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Gardeners, eat thy enemy
Why make war on dandelions when you can braise them instead?
The tastiest garden-variety dandelions come out in spring*. The younger the leaves are, the more tender and less bitter their taste. This is when they’re best in sandwiches and salads. They’re also delicious stir-fried and seasoned with sesame seeds.
Keep it up and you’ll be proudly foraging your weekend lunches. But by July, their leaves are tougher and seriously bitter. You’ll want to treat them as you would kale — chop them up and serve them sautéed with garlic, onions and olives or capers.
Like most bitter greens, they’re nutritionally packed, in this case with vitamins A, B, C and D, as well as iron, potassium and zinc. The leaves act as a diuretic — which explains why Newfoundlanders call them pissabed and the French pissenlit. You’ll need to check for interactions not just with diuretics but other meds: antacids, blood thinners, lithium or diabetes drugs. Chinese dandelion can interfere with some antibiotics.
The petals taste of honey when picked young and become bitter with age. Unopened buds are the best: try them raw or steamed. As soon as the flowers have bloomed, separate the petals to wash them and sprinkle them over salads. If you’re adventurous, make a dandelion risotto, instead of a Swiss Chard version, or risotto alla pissenlit, made with the leaves.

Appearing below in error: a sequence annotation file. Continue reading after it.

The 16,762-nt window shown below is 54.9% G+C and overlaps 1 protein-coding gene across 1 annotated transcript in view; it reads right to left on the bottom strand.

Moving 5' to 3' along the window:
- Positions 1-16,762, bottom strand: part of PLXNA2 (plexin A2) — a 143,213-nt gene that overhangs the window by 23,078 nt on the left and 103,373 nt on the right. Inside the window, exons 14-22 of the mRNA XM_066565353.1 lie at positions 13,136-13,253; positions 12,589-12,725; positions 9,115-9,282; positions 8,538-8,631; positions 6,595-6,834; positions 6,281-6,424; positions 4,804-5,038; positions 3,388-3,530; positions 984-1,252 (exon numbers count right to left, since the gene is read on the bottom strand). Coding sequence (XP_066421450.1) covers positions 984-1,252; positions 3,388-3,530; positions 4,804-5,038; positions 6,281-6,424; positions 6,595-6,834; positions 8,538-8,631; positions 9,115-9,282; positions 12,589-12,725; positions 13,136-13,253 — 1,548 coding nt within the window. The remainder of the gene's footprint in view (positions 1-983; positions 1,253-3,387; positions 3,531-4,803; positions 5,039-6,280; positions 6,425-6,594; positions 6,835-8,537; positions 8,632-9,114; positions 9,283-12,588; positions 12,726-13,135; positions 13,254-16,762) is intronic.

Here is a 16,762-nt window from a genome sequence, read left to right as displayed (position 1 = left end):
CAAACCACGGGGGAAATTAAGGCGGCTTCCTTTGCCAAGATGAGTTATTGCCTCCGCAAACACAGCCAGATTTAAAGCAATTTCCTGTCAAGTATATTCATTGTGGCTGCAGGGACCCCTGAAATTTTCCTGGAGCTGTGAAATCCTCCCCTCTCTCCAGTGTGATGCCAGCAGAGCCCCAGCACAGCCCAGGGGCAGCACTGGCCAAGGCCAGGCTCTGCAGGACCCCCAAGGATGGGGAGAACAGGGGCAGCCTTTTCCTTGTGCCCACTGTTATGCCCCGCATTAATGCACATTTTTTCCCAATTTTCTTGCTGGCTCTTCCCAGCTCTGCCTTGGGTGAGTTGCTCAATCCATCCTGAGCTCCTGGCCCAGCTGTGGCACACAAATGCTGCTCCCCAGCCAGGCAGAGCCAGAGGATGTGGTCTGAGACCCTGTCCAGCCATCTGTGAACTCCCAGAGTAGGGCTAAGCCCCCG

Then there’s the roots. Dig them up, cut off the stringy stuff, wash, chop, oven roast and grind the bark-like bits into a tea. Lovers of the beverage call it dandelion coffee, but that may be setting yourself up for a taste letdown. It’s dandelion tea.
Dandelion roots have been used medicinally since the 10th century for everything from liver, kidney, digestive disorders and wart issues. Of course, none of this has ever been tested on humans. Until recently.
After seeing that the roots killed cancerous cells of chronic monocytic myeloid leukemia (CMML) — leaving healthy cells alive — a research team at the Windsor Regional Cancer Centre in Ontario launched a 30-person trial, due to be completed this year. Participants were all terminally ill and hadn’t responded to any other therapy.
Should this trial prove successful, and the group furthers its research, well, who knows… that unweeded garden you’ve come to despise may one day be a life-saving goldmine. Then you can pat yourself on the back for being such a good gardener.
*Never eat dandelions that grow on roadsides, in parks or lawns that may have been treated with chemicals.
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